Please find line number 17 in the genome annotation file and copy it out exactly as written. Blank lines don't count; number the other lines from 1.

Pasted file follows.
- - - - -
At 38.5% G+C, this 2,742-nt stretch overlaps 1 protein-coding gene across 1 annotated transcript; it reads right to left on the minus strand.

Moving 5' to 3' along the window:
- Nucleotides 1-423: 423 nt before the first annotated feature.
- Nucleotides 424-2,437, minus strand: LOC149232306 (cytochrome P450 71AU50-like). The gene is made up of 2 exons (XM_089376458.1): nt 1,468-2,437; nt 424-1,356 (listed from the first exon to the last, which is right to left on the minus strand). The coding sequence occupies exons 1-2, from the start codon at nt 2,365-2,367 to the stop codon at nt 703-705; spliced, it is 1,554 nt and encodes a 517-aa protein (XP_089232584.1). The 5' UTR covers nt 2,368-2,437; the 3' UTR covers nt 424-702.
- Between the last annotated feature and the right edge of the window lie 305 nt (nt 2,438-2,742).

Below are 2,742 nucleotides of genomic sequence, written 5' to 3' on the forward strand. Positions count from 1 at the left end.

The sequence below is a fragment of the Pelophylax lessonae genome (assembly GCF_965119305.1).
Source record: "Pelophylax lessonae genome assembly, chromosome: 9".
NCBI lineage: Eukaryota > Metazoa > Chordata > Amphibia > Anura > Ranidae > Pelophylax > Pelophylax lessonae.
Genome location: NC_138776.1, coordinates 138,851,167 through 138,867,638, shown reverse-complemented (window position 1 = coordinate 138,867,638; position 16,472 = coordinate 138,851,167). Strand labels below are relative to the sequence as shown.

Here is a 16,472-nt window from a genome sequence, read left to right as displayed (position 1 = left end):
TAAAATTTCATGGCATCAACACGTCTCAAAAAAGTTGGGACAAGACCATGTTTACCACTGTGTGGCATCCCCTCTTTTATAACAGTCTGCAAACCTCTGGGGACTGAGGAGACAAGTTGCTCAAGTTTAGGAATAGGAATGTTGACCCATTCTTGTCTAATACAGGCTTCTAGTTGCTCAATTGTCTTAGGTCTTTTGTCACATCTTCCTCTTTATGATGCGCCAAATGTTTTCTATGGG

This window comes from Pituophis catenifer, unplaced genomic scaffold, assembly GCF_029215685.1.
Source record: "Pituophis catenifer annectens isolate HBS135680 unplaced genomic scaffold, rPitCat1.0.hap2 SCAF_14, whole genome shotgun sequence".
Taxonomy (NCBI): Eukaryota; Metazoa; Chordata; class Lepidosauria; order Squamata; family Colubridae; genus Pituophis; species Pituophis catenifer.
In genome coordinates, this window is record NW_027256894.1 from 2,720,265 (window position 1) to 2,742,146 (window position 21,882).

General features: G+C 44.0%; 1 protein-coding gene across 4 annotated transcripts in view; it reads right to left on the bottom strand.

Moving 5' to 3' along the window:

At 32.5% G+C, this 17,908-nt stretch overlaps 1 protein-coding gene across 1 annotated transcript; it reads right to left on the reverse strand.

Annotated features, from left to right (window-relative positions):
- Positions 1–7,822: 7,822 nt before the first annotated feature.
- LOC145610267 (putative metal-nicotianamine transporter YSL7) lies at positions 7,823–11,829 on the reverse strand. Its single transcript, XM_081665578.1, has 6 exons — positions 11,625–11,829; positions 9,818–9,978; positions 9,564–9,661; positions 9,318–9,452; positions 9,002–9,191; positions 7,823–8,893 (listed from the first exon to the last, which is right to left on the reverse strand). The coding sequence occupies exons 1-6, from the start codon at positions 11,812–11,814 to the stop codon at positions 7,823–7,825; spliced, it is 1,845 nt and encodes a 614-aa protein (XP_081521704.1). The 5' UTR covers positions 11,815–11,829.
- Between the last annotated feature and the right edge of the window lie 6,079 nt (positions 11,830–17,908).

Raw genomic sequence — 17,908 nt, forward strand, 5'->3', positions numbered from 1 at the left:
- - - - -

General features: G+C 44.0%; 1 protein-coding gene across 4 annotated transcripts in view; it reads right to left on the bottom strand.